As Toronto Hydro crews continue to deal with the aftermath of the ice storm, questions are being asked about what could be done to avoid similar situations in the future.
"There's no doubt learnings to be had," Toronto Hydro CEO Anthony Haines said at a Saturday morning press conference at city hall. "We'll do the proper post-mortem at the end of all of it to see if we can get better at what we've done."
One of the things Haines is thinking about is beefing up call centres so they can take more calls during similar events.
"We have 3,000 calls that we can manage in a day and on the peak we had 128,000 calls come in," he said.
But it's not just a question of adding more people, he said. "That would be a very costly approach."
Instead, Haines said a unified approach with other utilities, similar to what's being done with front line workers, could be one solution.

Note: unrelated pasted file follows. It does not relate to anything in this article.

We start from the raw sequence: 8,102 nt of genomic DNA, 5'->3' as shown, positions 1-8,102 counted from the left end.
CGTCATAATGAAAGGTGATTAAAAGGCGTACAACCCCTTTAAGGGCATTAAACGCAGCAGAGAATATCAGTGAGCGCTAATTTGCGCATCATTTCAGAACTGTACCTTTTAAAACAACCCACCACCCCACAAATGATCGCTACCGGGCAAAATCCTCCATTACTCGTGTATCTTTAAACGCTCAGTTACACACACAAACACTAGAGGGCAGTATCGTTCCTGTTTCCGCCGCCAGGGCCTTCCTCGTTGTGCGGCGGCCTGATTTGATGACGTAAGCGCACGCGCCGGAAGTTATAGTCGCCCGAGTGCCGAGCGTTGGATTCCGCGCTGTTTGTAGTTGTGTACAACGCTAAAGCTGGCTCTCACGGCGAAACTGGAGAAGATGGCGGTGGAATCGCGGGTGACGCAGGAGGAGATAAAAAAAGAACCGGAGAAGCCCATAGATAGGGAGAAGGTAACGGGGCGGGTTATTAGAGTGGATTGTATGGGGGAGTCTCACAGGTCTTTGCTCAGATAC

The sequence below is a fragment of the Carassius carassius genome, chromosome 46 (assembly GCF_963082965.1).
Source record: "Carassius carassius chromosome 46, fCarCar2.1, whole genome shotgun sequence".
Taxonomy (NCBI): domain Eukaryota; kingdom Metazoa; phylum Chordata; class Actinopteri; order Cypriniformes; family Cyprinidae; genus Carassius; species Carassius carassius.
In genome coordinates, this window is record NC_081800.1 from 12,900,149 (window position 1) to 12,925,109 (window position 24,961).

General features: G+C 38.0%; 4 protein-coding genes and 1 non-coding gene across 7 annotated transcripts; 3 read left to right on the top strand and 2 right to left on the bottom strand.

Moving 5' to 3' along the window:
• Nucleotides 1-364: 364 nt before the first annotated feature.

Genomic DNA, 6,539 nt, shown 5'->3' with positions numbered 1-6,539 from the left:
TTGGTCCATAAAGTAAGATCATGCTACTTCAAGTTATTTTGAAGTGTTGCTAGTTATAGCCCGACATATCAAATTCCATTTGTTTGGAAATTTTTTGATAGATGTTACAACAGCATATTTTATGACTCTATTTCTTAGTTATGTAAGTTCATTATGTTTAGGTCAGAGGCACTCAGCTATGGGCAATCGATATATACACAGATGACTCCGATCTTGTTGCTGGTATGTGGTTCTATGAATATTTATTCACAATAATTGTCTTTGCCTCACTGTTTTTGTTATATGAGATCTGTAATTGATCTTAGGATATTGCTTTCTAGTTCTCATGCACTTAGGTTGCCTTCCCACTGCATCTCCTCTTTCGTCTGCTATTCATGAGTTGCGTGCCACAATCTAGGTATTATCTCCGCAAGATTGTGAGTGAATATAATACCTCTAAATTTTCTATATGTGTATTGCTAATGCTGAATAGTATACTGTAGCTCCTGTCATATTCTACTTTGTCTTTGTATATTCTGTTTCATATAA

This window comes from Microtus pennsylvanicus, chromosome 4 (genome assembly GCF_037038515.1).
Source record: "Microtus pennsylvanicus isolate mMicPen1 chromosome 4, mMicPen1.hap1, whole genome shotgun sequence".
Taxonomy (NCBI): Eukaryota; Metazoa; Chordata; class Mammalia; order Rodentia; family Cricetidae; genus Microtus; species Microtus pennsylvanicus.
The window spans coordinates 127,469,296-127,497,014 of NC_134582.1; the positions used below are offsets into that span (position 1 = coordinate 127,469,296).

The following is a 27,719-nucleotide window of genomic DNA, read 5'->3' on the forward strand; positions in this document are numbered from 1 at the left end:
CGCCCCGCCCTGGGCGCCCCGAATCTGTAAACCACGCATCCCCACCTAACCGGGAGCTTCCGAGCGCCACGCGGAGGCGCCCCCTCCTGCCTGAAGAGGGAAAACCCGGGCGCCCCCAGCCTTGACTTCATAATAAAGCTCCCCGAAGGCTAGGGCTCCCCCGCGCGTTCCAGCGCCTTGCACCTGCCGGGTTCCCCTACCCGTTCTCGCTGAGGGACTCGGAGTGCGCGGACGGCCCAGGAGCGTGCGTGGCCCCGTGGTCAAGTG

"Could we create something like a virtual call centre between utilities across a large footprint so that when we need extra help during a storm, maybe the phones in Manitoba could actually be ringing."
At this point, this is just an idea and Haines said Toronto Hydro will go through the official process once things get back to normal.
As far as pruning and technology improvements, Haines says the utility has already made some changes, as part of discussions with the city on climate change and how it affects tree canopies and overhead systems.
"That's a conversation that's been going on for a long time," he said. "We've actually been implementing the strategies associated with our pruning approach as well as the technologies that we're using - the cables we're using are actually more resilient to storms."
He says one of the things he'll be interested in hearing about is what kind of effects those changes have had.
"We'll to a proper process at the end of it and learned many things no doubt."